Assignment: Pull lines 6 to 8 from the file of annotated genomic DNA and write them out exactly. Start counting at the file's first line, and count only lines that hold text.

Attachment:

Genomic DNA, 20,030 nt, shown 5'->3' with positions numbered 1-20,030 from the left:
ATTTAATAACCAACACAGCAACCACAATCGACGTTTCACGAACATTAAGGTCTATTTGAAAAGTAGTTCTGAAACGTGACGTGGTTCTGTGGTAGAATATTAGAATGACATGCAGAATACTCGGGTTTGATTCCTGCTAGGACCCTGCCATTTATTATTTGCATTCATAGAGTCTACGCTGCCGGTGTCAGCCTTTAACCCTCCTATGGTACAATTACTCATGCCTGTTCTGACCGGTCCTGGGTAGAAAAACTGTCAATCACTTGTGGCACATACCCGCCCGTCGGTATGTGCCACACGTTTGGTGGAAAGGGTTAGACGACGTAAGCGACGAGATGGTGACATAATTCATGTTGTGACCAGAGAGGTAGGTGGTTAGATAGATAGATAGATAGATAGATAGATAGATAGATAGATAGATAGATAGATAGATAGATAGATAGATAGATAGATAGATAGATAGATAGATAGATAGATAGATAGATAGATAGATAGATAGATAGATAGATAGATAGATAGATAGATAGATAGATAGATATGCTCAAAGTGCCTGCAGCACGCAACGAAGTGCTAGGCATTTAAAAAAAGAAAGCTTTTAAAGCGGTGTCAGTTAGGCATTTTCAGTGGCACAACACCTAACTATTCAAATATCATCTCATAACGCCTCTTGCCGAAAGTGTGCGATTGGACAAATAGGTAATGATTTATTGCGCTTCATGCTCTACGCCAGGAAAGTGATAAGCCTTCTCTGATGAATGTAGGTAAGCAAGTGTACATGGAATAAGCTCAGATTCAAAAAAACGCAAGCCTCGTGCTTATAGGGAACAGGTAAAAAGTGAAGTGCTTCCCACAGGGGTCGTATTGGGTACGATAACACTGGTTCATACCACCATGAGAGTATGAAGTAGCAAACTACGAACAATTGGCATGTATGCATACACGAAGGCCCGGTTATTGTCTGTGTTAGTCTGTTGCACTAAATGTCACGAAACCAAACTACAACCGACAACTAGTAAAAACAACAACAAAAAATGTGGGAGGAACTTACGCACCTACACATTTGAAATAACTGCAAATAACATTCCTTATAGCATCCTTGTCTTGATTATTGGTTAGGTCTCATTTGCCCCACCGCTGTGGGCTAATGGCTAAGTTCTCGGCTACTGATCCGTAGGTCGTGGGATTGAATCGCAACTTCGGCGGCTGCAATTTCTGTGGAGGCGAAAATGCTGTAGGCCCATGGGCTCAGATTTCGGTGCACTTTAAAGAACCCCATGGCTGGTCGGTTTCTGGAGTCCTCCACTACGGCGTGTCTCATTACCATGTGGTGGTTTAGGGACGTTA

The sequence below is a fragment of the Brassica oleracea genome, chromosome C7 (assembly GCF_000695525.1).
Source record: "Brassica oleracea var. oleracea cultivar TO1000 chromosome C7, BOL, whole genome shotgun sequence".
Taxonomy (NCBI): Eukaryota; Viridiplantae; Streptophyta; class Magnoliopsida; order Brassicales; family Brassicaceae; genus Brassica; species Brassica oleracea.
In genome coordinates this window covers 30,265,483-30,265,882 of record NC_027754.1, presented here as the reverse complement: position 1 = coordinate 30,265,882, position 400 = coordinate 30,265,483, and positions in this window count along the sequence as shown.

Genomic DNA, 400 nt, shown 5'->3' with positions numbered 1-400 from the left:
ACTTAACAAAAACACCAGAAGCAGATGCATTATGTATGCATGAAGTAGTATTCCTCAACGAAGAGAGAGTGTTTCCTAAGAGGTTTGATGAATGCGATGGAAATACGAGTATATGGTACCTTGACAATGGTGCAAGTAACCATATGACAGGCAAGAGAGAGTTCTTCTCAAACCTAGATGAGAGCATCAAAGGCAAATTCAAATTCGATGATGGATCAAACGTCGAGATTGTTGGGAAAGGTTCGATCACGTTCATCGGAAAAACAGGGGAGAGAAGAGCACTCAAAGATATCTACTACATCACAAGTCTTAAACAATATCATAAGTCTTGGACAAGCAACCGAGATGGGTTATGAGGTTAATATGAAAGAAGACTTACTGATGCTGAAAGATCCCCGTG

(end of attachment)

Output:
In genome coordinates this window covers 30,265,483-30,265,882 of record NC_027754.1, presented here as the reverse complement: position 1 = coordinate 30,265,882, position 400 = coordinate 30,265,483, and positions in this window count along the sequence as shown.

Genomic DNA, 400 nt, shown 5'->3' with positions numbered 1-400 from the left:
ACTTAACAAAAACACCAGAAGCAGATGCATTATGTATGCATGAAGTAGTATTCCTCAACGAAGAGAGAGTGTTTCCTAAGAGGTTTGATGAATGCGATGGAAATACGAGTATATGGTACCTTGACAATGGTGCAAGTAACCATATGACAGGCAAGAGAGAGTTCTTCTCAAACCTAGATGAGAGCATCAAAGGCAAATTCAAATTCGATGATGGATCAAACGTCGAGATTGTTGGGAAAGGTTCGATCACGTTCATCGGAAAAACAGGGGAGAGAAGAGCACTCAAAGATATCTACTACATCACAAGTCTTAAACAATATCATAAGTCTTGGACAAGCAACCGAGATGGGTTATGAGGTTAATATGAAAGAAGACTTACTGATGCTGAAAGATCCCCGTG